*A Blob In A Bed

As lightning strikes and cackles, silver pain against a mournful deep black sky, rockets flare rapidly from my brain to my chin.  Immediately, I recognize and rationalize the signs; I sigh wearily breathe slowly and finally admit that TMJ has come back to stay for the next few days or  a week. At least I love my two options for dinner, peanut butter and jelly or an American cheese sandwich and tomato soup:

 

 

I had a tiny, mild spasm when we had dinner but I was eating the mushiest of foods. A veggie burger that I had to scoop up with a spoon and I didn’t eat the top half of the bun. After that, a small portion of ice cream that I put in the microwave, I was sure I had paid the price for the pain already. Yeah, right. As if fairness counts in this world. I shake my head from side to side.

 

I didn’t “say AHHH” as if I was giving in to a strep test, my mouth was as wide as it could go comfortably (yes, dentists/doctors from all over say I have a child size mouth and face and hands and ring size.) I do remember the tip-toe beginning signs of TMJ and paid heed to them, with further occurrences, I forgot about it and went to sleep and slept well. When I woke up (or did it wake me up?) the first flash of agonizing pain ripped through my brain to my ear and down past my teeth into my wobbly neck.

There is no rhyme or reason for when this happens so I just resign myself to it happening every once in a while and search (I know, I know) for the mouth guard that I should have worn all along. My bad.

 

 

I can’t feel too sorry for myself because I’m the one to blame. I remember yesterday, even before the first pang, opening up the case and finding it empty. I did find it later on, of course, I’ll need to search for it again ( Fibromyalgia Fog) since I forgot where it I found it. I don’t lose things, I just misplace them ( repeatedly.) I look outside at the cold, crystallized window and I find a little comfort in the fact that I can nurse myself back to health today without (a lot of ) help from anyone. (PS I found it and have been wearing it.)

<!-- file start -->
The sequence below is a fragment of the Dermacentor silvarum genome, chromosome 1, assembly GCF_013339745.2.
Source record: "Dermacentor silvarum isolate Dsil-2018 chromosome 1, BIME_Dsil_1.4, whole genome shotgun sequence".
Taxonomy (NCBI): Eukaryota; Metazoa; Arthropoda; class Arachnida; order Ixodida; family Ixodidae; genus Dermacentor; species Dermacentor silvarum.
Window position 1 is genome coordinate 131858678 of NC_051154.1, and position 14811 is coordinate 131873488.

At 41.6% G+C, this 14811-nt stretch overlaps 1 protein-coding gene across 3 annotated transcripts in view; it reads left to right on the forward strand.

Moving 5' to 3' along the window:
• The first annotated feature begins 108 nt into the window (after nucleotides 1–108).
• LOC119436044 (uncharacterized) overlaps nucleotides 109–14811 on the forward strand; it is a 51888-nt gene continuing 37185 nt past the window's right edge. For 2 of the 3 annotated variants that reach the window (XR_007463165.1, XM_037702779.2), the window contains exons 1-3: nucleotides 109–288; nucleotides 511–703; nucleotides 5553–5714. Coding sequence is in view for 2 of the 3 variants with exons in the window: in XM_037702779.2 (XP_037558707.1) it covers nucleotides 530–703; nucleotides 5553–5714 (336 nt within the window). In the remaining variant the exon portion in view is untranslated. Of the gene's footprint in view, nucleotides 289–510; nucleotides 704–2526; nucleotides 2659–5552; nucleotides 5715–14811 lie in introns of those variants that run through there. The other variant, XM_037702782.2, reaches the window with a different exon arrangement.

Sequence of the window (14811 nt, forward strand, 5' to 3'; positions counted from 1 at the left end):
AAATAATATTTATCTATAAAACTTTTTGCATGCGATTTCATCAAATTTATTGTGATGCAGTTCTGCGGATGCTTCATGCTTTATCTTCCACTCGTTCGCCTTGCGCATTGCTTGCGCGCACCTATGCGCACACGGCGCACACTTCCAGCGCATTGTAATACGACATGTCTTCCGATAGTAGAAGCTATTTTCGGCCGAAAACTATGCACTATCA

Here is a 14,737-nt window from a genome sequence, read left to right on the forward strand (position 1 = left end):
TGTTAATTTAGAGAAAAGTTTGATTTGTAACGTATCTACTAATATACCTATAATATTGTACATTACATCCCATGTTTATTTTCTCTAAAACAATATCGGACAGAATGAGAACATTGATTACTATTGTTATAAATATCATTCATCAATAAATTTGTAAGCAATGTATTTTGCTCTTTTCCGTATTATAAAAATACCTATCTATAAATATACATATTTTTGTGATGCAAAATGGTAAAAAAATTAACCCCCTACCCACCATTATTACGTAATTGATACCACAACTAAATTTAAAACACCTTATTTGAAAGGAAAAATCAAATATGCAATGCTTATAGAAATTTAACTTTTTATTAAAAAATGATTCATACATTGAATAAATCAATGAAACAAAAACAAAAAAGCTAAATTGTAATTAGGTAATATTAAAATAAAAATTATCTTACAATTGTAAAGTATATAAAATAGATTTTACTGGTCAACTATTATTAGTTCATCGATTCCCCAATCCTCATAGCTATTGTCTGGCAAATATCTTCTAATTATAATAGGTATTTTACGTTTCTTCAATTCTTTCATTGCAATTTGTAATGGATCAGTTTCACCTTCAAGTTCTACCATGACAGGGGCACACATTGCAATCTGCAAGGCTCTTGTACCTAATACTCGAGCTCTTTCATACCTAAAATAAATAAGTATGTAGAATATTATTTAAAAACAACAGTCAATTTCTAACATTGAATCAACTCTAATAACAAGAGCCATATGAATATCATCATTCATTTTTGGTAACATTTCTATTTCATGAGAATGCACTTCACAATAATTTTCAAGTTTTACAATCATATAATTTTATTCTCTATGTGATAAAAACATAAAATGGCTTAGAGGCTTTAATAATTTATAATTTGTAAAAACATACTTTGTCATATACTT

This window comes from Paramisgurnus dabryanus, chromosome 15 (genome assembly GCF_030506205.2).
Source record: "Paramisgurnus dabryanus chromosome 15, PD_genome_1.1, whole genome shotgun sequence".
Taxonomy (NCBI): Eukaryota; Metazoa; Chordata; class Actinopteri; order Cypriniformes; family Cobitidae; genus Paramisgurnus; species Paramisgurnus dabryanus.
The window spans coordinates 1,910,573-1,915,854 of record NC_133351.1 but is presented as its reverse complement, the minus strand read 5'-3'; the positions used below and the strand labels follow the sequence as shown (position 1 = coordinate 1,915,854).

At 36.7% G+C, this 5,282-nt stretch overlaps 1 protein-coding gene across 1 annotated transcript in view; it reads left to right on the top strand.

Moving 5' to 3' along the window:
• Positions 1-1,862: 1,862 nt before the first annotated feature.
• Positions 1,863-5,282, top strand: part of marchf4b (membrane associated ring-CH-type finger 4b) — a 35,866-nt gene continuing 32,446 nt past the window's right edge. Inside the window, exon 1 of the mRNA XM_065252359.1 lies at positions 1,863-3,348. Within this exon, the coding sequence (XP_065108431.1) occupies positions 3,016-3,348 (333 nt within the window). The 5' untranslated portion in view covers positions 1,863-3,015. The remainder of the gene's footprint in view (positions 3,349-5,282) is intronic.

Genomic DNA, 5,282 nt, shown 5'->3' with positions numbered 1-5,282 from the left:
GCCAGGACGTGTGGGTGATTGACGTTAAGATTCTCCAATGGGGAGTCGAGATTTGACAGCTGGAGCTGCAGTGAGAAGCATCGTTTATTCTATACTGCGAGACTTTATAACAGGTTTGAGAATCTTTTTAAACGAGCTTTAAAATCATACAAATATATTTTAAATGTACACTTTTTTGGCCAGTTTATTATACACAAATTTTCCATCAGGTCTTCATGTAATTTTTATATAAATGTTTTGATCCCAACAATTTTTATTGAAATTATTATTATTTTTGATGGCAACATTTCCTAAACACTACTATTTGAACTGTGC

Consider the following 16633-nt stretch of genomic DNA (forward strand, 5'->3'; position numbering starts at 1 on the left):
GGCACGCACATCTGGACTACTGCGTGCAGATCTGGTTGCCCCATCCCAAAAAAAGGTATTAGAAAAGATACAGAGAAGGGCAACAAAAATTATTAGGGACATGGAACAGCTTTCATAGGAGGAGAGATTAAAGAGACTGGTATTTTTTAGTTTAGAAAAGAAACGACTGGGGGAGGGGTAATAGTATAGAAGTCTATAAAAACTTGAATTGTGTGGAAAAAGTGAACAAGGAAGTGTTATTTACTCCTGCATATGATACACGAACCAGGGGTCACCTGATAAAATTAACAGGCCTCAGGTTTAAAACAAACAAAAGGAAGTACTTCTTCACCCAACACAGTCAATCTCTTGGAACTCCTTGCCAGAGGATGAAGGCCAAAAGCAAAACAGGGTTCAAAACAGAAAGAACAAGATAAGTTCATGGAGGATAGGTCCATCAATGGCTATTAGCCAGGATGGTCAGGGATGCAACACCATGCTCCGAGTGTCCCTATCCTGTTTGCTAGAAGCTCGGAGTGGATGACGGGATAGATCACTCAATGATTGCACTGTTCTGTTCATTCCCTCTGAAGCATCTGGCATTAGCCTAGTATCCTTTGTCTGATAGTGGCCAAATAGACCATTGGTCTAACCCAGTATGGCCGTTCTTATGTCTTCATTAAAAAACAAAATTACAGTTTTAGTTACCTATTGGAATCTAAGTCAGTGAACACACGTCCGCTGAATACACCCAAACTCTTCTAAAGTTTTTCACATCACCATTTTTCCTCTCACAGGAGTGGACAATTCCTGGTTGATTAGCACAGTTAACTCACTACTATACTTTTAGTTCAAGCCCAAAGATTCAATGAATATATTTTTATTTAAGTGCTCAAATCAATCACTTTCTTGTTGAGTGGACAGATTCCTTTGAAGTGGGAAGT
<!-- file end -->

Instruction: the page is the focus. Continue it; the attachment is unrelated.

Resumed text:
I slip back into bed with my five layers of blankets and heating pad, it is the second day and I am still in so much pain that I can’t even go down a flight of stairs to make my cherished mug of coffee. I hate asking for help but this morning I knock on my daughter’s door and ask her to help me. In a second, she goes downstairs to make me coffee and warms my heart. I am so grateful for her.

English: steaming hot mug of coffee

The coffee barely cheers me up which is unusual. I try to gulp it down quickly but the pain interrupts me. I’m doomed. I’m not allowed to use most pain medication because of my kidneys so I reach for one Tylenol, two.  I automatically click the heating pad that lives beside me on the beige carpet. Please help me soon….

 

I don’t know how other people can get motivated to get dressed and race out of the door when it is below freezing outside. I truly wonder. I don’t believe I was like this when I was young, but then again, I didn’t have Fibromyalgia or Hashimoto’s Thyroiditis.  Maybe I did have it all along but never knew?

 

My mother calls and she hears “the slight off pitch” of my voice.I can never fool her, my mother and my son are the only ones I can’t fool. She zeros in for the kill. “What’s the matter?” she inquires directly bypassing all courtesy. I answer truthfully yet less urgently “I just have a little TMJ thing going on, that’s all.” She sighs, she feels helpless, I totally understand. My 22-year-old son had the flu last week and I certainly felt the same way, “what can I do, do you want something to eat, tomato soup with mashed up crackers? no? NO?!)

Mothers love to mother and when we can’t or when our kids grow up, at first we don’t know what to do. Mothering is our job, one we always will love. Without it, we just feel a little lost. Many people, including myself, ask themselves the question “Who am I now” when our youngest child is in college.